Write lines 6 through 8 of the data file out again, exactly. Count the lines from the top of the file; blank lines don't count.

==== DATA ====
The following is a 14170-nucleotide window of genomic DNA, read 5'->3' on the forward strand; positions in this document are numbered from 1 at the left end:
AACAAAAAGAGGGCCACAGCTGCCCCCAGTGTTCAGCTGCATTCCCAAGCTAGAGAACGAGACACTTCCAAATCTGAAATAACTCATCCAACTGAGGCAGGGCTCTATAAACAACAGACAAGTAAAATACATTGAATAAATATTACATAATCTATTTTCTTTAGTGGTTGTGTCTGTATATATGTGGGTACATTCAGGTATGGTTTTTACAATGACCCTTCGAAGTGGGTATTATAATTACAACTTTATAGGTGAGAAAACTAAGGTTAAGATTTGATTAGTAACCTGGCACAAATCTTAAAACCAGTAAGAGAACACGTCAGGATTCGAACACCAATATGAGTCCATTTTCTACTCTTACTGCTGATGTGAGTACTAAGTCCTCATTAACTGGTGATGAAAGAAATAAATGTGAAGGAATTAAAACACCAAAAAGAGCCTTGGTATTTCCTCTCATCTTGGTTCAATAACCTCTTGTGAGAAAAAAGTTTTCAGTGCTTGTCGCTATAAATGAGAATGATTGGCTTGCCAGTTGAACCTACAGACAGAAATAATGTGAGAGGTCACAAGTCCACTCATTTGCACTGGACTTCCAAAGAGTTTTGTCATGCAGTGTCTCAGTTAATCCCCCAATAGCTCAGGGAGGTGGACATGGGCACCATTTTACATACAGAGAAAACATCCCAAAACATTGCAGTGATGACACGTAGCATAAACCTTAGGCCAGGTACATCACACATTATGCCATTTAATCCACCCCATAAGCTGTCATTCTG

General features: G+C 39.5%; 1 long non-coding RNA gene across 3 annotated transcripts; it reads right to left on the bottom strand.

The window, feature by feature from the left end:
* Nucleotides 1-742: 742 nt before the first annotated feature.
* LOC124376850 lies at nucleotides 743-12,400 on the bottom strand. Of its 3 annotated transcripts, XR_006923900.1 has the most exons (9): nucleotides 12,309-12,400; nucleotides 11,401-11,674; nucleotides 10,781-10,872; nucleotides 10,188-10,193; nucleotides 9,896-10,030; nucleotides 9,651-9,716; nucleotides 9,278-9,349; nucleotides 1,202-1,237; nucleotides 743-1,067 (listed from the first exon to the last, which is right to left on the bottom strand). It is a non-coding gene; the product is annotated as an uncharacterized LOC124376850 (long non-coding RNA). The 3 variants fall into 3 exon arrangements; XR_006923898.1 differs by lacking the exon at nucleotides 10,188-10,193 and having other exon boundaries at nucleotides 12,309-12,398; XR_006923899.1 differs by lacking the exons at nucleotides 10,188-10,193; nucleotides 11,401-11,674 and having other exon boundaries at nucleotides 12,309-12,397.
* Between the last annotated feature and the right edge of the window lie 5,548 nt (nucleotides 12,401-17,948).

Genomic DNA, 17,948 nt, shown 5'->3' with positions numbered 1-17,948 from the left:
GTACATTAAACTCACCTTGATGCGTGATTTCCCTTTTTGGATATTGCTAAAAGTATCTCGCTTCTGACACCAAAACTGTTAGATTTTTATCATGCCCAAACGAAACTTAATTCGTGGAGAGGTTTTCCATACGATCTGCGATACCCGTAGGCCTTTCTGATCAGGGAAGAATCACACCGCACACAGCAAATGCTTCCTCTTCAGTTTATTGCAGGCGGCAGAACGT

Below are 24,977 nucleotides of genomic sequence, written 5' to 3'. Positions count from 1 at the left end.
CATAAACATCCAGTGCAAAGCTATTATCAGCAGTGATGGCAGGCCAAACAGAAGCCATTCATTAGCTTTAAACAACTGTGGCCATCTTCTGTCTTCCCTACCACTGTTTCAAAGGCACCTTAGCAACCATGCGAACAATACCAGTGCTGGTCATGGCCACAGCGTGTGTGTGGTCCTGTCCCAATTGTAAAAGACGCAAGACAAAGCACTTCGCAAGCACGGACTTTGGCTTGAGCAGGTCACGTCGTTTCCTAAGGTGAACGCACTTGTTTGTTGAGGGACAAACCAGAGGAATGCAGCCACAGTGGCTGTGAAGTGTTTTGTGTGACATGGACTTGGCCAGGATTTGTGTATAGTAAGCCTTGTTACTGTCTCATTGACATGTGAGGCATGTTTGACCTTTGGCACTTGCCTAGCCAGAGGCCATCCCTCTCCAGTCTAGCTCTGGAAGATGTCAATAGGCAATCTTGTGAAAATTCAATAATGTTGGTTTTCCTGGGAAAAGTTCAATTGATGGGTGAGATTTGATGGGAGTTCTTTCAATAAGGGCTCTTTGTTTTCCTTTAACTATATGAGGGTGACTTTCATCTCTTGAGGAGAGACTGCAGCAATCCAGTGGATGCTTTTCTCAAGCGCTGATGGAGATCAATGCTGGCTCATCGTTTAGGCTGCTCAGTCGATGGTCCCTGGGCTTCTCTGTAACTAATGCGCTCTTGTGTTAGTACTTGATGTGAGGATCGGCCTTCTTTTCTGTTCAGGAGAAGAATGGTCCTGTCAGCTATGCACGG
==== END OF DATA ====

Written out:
* LOC124376850 lies at nucleotides 743-12,400 on the bottom strand. Of its 3 annotated transcripts, XR_006923900.1 has the most exons (9): nucleotides 12,309-12,400; nucleotides 11,401-11,674; nucleotides 10,781-10,872; nucleotides 10,188-10,193; nucleotides 9,896-10,030; nucleotides 9,651-9,716; nucleotides 9,278-9,349; nucleotides 1,202-1,237; nucleotides 743-1,067 (listed from the first exon to the last, which is right to left on the bottom strand). It is a non-coding gene; the product is annotated as an uncharacterized LOC124376850 (long non-coding RNA). The 3 variants fall into 3 exon arrangements; XR_006923898.1 differs by lacking the exon at nucleotides 10,188-10,193 and having other exon boundaries at nucleotides 12,309-12,398; XR_006923899.1 differs by lacking the exons at nucleotides 10,188-10,193; nucleotides 11,401-11,674 and having other exon boundaries at nucleotides 12,309-12,397.
* Between the last annotated feature and the right edge of the window lie 5,548 nt (nucleotides 12,401-17,948).

Genomic DNA, 17,948 nt, shown 5'->3' with positions numbered 1-17,948 from the left: